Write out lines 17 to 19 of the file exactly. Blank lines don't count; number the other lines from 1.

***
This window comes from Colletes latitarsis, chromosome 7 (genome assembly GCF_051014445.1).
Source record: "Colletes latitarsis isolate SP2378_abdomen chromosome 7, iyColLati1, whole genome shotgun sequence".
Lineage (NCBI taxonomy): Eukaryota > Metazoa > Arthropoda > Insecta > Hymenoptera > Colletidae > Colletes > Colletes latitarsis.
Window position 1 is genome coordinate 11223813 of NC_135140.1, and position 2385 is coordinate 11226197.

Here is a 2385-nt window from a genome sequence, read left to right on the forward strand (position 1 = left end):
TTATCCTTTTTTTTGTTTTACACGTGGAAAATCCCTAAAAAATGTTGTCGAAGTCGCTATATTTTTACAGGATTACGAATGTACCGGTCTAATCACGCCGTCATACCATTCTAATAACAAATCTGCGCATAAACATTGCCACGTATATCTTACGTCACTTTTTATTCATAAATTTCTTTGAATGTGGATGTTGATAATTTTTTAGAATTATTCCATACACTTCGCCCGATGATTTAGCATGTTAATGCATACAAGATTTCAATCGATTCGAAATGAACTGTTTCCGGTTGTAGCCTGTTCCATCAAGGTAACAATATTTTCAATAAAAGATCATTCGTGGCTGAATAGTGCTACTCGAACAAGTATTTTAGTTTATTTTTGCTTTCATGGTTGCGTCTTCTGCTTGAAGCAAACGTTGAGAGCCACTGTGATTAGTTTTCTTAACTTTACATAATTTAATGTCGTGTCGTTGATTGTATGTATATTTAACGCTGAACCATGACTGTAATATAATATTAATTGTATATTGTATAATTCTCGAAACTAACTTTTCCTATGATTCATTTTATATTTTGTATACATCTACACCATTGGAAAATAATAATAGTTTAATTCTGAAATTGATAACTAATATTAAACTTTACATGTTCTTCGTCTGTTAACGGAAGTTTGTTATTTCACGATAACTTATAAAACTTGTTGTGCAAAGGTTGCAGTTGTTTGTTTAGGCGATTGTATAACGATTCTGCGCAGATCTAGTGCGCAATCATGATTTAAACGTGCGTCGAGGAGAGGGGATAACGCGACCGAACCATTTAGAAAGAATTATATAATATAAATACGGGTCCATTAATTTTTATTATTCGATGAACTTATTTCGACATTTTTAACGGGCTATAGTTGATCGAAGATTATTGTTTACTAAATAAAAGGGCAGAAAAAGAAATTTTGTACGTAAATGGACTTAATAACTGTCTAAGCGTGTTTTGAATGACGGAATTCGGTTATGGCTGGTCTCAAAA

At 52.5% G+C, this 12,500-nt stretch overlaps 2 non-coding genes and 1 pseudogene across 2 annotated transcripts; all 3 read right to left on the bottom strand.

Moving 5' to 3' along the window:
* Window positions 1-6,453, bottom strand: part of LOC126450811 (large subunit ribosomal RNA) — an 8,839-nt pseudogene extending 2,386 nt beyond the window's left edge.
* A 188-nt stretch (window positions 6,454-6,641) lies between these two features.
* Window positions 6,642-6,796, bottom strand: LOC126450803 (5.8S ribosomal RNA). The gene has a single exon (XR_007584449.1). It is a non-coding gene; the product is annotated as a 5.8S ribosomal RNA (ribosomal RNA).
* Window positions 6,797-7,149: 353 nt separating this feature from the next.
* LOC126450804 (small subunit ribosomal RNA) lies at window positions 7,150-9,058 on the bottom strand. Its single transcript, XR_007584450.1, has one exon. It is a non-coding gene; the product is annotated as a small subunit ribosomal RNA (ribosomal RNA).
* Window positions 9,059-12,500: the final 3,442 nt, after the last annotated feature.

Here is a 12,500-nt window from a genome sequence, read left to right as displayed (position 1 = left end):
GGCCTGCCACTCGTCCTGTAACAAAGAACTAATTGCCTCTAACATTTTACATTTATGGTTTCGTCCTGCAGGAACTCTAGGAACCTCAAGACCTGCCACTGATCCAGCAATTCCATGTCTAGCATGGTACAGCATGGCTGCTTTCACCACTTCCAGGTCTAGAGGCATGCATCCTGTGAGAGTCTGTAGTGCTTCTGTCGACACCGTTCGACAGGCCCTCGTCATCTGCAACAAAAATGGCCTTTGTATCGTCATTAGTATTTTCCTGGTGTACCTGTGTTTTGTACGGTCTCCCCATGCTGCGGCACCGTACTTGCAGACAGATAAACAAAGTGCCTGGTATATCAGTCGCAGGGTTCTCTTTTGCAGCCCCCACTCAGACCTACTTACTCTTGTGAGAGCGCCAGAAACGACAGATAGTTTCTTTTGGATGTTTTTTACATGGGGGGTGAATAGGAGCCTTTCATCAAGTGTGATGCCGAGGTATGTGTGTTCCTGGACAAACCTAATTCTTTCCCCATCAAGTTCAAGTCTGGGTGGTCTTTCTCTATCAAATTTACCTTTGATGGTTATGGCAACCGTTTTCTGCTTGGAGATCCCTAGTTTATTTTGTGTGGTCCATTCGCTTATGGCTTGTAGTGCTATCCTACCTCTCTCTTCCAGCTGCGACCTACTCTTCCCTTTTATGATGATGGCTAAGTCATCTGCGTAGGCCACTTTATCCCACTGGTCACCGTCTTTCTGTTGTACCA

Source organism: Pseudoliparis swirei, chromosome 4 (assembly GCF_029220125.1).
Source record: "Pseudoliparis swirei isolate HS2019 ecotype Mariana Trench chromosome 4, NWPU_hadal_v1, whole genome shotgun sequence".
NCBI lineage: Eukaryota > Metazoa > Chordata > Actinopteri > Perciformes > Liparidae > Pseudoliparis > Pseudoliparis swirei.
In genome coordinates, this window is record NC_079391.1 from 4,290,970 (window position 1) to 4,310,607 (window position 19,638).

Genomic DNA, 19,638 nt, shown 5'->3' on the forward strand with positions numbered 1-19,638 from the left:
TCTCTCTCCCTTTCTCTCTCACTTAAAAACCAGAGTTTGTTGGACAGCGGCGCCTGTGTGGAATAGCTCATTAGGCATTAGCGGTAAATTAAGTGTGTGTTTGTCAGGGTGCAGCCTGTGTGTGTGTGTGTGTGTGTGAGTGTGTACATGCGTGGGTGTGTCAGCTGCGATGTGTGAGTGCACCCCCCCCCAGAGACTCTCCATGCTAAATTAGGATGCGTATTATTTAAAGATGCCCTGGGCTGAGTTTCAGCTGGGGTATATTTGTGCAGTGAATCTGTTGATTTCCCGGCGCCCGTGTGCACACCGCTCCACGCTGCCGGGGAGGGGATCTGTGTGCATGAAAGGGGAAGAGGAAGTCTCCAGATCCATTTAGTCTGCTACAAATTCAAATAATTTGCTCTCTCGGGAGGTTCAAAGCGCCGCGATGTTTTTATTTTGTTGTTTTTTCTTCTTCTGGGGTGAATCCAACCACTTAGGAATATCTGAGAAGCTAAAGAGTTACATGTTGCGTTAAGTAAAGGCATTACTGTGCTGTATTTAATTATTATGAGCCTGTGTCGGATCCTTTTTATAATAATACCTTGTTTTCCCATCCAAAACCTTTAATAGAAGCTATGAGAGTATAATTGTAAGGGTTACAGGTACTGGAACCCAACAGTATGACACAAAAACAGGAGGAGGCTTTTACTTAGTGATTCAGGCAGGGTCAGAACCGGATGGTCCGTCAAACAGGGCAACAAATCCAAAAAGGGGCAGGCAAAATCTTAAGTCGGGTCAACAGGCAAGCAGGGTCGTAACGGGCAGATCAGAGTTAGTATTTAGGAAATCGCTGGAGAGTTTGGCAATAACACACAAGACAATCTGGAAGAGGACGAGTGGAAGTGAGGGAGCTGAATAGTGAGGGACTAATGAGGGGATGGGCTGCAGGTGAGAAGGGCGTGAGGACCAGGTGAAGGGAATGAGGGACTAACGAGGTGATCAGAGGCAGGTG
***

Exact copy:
Source organism: Pseudoliparis swirei, chromosome 4 (assembly GCF_029220125.1).
Source record: "Pseudoliparis swirei isolate HS2019 ecotype Mariana Trench chromosome 4, NWPU_hadal_v1, whole genome shotgun sequence".
NCBI lineage: Eukaryota > Metazoa > Chordata > Actinopteri > Perciformes > Liparidae > Pseudoliparis > Pseudoliparis swirei.